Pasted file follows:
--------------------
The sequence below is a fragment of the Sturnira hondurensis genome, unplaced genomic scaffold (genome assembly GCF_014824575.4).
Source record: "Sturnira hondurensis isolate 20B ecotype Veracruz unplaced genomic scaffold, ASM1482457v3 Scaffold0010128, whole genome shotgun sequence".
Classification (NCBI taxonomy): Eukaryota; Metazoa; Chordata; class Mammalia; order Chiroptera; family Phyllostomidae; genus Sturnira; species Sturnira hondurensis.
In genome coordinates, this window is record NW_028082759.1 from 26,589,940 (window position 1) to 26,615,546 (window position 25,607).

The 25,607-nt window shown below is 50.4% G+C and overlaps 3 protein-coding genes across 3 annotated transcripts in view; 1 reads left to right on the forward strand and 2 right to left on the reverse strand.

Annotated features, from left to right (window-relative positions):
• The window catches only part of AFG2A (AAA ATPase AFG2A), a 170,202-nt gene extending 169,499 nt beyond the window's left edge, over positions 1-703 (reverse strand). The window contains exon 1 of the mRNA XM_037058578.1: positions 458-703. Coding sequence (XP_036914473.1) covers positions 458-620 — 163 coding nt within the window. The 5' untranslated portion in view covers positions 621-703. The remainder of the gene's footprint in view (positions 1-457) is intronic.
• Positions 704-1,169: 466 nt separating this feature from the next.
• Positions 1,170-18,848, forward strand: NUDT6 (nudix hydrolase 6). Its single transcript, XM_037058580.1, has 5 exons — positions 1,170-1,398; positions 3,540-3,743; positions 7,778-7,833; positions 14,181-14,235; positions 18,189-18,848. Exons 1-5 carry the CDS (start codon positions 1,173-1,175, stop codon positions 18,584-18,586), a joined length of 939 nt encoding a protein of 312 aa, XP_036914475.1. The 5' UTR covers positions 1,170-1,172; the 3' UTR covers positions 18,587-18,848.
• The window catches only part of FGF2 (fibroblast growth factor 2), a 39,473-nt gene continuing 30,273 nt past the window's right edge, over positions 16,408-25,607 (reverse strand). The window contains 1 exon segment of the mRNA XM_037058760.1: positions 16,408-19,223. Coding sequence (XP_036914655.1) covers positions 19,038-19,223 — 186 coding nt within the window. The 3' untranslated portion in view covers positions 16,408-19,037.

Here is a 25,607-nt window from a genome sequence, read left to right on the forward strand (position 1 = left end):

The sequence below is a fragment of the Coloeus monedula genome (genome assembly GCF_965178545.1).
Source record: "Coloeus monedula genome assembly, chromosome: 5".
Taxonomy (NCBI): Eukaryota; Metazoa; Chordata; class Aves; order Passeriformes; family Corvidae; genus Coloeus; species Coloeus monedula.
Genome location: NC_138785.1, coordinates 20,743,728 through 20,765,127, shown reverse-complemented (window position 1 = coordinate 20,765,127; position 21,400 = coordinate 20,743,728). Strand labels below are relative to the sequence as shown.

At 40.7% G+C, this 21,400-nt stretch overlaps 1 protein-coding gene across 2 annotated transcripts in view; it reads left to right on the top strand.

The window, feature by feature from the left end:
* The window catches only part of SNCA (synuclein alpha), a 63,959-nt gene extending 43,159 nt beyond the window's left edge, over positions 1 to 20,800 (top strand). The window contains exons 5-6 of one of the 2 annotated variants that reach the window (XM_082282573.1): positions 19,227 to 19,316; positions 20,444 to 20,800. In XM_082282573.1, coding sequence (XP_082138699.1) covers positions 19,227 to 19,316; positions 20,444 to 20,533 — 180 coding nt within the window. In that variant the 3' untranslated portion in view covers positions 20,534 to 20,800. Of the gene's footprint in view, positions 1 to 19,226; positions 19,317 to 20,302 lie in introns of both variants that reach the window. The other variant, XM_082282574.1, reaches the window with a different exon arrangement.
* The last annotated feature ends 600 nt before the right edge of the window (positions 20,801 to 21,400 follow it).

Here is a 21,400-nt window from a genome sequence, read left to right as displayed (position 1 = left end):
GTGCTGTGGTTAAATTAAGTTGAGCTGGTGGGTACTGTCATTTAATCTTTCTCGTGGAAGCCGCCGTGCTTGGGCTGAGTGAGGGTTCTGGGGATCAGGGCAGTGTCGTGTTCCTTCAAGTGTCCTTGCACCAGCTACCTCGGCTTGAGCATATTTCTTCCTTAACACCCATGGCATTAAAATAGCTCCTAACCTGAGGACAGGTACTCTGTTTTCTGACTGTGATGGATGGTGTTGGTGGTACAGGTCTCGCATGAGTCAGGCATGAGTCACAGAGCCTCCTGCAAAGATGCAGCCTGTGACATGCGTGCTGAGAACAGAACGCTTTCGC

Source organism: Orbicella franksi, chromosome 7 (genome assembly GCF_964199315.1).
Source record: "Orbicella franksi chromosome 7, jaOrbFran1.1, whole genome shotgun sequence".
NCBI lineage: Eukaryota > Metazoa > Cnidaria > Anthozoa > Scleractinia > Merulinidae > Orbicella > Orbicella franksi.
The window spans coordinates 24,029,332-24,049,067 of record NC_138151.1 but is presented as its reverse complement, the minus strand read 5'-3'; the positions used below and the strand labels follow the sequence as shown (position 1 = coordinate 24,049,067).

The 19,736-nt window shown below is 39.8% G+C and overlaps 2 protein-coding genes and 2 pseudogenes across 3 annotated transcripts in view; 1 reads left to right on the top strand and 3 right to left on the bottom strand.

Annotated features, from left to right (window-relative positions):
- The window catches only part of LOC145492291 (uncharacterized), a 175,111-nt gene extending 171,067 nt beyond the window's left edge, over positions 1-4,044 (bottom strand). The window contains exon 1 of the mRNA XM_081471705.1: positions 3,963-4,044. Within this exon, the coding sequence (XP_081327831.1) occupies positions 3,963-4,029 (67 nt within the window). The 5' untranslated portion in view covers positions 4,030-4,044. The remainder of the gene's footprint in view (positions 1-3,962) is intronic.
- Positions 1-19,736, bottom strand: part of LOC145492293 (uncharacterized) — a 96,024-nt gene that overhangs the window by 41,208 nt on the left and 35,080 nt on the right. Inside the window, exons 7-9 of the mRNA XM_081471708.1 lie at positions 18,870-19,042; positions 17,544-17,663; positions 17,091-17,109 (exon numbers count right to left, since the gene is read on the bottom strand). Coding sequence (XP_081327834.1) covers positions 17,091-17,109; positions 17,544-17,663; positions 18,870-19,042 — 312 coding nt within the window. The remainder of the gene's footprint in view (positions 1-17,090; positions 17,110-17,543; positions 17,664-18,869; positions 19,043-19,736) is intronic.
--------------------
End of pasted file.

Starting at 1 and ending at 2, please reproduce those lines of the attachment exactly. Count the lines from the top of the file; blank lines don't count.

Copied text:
The sequence below is a fragment of the Sturnira hondurensis genome, unplaced genomic scaffold (genome assembly GCF_014824575.4).
Source record: "Sturnira hondurensis isolate 20B ecotype Veracruz unplaced genomic scaffold, ASM1482457v3 Scaffold0010128, whole genome shotgun sequence".